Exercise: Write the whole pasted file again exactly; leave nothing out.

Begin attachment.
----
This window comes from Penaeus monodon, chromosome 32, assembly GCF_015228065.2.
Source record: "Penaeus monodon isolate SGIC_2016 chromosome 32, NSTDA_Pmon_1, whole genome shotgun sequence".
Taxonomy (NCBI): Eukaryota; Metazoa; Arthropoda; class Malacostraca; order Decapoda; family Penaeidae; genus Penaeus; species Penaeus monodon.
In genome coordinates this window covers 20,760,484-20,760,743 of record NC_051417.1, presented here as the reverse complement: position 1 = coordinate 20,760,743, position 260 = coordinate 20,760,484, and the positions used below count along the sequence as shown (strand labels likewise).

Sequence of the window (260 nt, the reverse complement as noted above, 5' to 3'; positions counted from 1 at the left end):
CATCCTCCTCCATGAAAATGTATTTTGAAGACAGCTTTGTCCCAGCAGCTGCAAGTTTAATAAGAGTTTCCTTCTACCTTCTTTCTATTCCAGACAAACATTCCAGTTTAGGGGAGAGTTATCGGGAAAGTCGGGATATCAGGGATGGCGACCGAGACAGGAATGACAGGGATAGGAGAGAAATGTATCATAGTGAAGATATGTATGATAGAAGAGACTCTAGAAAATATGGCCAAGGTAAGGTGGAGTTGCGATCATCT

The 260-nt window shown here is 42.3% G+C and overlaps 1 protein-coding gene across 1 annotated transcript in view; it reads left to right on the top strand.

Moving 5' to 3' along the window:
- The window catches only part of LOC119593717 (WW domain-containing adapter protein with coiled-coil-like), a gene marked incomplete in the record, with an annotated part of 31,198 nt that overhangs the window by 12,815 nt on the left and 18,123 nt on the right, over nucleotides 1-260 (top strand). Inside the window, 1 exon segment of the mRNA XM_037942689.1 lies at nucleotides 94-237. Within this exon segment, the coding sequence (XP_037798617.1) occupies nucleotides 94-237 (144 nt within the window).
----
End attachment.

This window comes from Penaeus monodon, chromosome 32, assembly GCF_015228065.2.
Source record: "Penaeus monodon isolate SGIC_2016 chromosome 32, NSTDA_Pmon_1, whole genome shotgun sequence".
Taxonomy (NCBI): Eukaryota; Metazoa; Arthropoda; class Malacostraca; order Decapoda; family Penaeidae; genus Penaeus; species Penaeus monodon.
In genome coordinates this window covers 20,760,484-20,760,743 of record NC_051417.1, presented here as the reverse complement: position 1 = coordinate 20,760,743, position 260 = coordinate 20,760,484, and the positions used below count along the sequence as shown (strand labels likewise).

Sequence of the window (260 nt, the reverse complement as noted above, 5' to 3'; positions counted from 1 at the left end):
CATCCTCCTCCATGAAAATGTATTTTGAAGACAGCTTTGTCCCAGCAGCTGCAAGTTTAATAAGAGTTTCCTTCTACCTTCTTTCTATTCCAGACAAACATTCCAGTTTAGGGGAGAGTTATCGGGAAAGTCGGGATATCAGGGATGGCGACCGAGACAGGAATGACAGGGATAGGAGAGAAATGTATCATAGTGAAGATATGTATGATAGAAGAGACTCTAGAAAATATGGCCAAGGTAAGGTGGAGTTGCGATCATCT

The 260-nt window shown here is 42.3% G+C and overlaps 1 protein-coding gene across 1 annotated transcript in view; it reads left to right on the top strand.

Moving 5' to 3' along the window:
- The window catches only part of LOC119593717 (WW domain-containing adapter protein with coiled-coil-like), a gene marked incomplete in the record, with an annotated part of 31,198 nt that overhangs the window by 12,815 nt on the left and 18,123 nt on the right, over nucleotides 1-260 (top strand). Inside the window, 1 exon segment of the mRNA XM_037942689.1 lies at nucleotides 94-237. Within this exon segment, the coding sequence (XP_037798617.1) occupies nucleotides 94-237 (144 nt within the window).